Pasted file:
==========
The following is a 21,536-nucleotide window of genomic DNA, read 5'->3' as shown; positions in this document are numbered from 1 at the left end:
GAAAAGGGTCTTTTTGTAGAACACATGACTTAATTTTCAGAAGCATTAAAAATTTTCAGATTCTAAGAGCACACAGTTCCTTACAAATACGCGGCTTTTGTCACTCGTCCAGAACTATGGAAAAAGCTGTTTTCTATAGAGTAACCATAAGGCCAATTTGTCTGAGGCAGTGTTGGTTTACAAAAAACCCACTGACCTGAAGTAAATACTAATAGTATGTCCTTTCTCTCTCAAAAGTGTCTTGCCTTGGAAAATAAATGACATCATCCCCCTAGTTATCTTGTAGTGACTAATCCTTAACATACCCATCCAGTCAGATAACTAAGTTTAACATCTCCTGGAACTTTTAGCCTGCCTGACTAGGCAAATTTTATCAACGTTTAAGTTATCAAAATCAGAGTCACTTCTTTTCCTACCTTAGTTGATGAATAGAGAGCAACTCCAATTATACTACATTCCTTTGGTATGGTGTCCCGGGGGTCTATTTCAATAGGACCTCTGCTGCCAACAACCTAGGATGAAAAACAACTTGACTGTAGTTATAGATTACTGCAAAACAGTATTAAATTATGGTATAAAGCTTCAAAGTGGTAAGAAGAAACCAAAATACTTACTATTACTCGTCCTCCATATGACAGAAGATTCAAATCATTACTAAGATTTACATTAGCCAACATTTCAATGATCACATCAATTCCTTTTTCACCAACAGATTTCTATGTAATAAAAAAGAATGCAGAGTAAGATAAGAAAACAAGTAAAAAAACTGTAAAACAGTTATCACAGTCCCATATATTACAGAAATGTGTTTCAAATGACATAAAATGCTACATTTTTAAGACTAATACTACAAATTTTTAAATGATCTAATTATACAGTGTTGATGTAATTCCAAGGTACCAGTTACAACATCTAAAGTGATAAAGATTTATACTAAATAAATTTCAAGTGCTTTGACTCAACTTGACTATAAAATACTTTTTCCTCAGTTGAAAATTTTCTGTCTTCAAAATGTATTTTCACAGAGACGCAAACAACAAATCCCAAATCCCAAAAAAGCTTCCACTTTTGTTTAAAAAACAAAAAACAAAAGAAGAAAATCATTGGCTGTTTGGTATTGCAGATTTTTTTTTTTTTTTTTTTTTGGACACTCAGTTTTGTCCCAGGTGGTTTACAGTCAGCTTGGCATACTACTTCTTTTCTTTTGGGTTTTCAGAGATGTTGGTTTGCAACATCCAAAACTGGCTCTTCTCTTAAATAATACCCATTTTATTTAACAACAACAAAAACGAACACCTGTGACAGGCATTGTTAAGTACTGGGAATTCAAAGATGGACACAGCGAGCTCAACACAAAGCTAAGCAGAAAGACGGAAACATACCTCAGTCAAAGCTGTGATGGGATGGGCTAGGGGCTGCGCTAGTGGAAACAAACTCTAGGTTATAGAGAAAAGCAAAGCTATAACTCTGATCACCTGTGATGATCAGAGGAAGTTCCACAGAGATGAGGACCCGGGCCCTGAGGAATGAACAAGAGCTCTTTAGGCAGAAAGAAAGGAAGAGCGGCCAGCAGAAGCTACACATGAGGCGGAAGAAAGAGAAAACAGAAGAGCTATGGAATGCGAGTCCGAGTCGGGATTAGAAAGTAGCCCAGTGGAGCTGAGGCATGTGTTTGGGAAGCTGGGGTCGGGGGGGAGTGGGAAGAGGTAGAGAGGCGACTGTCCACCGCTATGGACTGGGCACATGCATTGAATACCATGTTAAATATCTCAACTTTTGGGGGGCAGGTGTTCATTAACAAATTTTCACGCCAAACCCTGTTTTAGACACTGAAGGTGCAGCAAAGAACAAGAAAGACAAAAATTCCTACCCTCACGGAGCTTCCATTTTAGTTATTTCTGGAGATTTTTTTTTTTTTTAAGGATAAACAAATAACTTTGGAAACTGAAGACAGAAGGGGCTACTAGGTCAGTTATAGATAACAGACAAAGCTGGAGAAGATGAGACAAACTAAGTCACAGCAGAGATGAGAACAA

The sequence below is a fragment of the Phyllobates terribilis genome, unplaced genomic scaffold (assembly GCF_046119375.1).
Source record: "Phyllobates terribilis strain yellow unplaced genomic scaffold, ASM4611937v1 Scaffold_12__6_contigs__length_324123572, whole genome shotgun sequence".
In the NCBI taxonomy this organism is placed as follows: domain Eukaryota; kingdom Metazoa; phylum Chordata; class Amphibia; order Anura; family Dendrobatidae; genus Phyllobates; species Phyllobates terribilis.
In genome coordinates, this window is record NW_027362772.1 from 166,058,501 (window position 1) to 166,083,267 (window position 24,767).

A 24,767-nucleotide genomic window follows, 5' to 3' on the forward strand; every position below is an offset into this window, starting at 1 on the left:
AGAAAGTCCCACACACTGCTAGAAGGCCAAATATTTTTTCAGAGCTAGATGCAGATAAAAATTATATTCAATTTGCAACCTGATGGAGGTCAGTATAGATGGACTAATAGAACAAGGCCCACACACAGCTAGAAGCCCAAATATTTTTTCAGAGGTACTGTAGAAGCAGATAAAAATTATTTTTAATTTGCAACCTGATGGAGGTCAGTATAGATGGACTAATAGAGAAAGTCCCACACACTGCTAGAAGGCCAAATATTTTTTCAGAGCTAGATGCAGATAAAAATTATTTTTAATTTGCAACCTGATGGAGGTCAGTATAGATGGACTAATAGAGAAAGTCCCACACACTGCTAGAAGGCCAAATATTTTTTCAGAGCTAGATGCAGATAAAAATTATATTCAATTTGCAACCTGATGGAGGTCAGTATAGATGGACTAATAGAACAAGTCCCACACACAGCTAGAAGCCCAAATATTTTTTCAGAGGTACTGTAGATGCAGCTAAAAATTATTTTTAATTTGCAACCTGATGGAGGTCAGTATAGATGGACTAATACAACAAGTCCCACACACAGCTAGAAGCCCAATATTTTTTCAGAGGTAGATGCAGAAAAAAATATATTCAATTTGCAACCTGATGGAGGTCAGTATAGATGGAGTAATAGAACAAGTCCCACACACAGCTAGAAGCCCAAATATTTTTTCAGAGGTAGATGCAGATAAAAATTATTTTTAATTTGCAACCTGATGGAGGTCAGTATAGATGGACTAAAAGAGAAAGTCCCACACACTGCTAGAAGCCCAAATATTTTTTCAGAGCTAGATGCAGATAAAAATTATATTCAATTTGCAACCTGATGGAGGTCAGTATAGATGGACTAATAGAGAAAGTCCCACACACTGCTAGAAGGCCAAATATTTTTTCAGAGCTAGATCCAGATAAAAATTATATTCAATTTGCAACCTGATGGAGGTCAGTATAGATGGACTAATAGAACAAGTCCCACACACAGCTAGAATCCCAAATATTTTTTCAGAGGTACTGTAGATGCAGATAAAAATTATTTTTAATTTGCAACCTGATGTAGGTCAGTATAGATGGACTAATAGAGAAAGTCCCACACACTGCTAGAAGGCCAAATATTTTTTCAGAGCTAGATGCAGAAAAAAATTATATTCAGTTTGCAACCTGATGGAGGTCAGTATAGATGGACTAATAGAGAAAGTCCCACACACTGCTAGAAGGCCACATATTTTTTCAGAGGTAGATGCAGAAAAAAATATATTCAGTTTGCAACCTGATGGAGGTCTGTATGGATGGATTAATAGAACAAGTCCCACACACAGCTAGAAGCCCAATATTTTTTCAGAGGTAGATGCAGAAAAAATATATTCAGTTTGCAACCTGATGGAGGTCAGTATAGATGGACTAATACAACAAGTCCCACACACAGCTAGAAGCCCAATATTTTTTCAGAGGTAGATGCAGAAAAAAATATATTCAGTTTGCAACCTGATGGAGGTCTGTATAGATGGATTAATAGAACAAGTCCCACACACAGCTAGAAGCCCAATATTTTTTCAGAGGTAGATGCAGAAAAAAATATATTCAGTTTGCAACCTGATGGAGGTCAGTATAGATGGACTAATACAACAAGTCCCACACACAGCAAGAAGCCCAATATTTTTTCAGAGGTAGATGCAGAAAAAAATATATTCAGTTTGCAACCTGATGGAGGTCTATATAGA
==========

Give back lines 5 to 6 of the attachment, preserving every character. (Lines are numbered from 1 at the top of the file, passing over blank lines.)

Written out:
In the NCBI taxonomy this organism is placed as follows: domain Eukaryota; kingdom Metazoa; phylum Chordata; class Amphibia; order Anura; family Dendrobatidae; genus Phyllobates; species Phyllobates terribilis.
In genome coordinates, this window is record NW_027362772.1 from 166,058,501 (window position 1) to 166,083,267 (window position 24,767).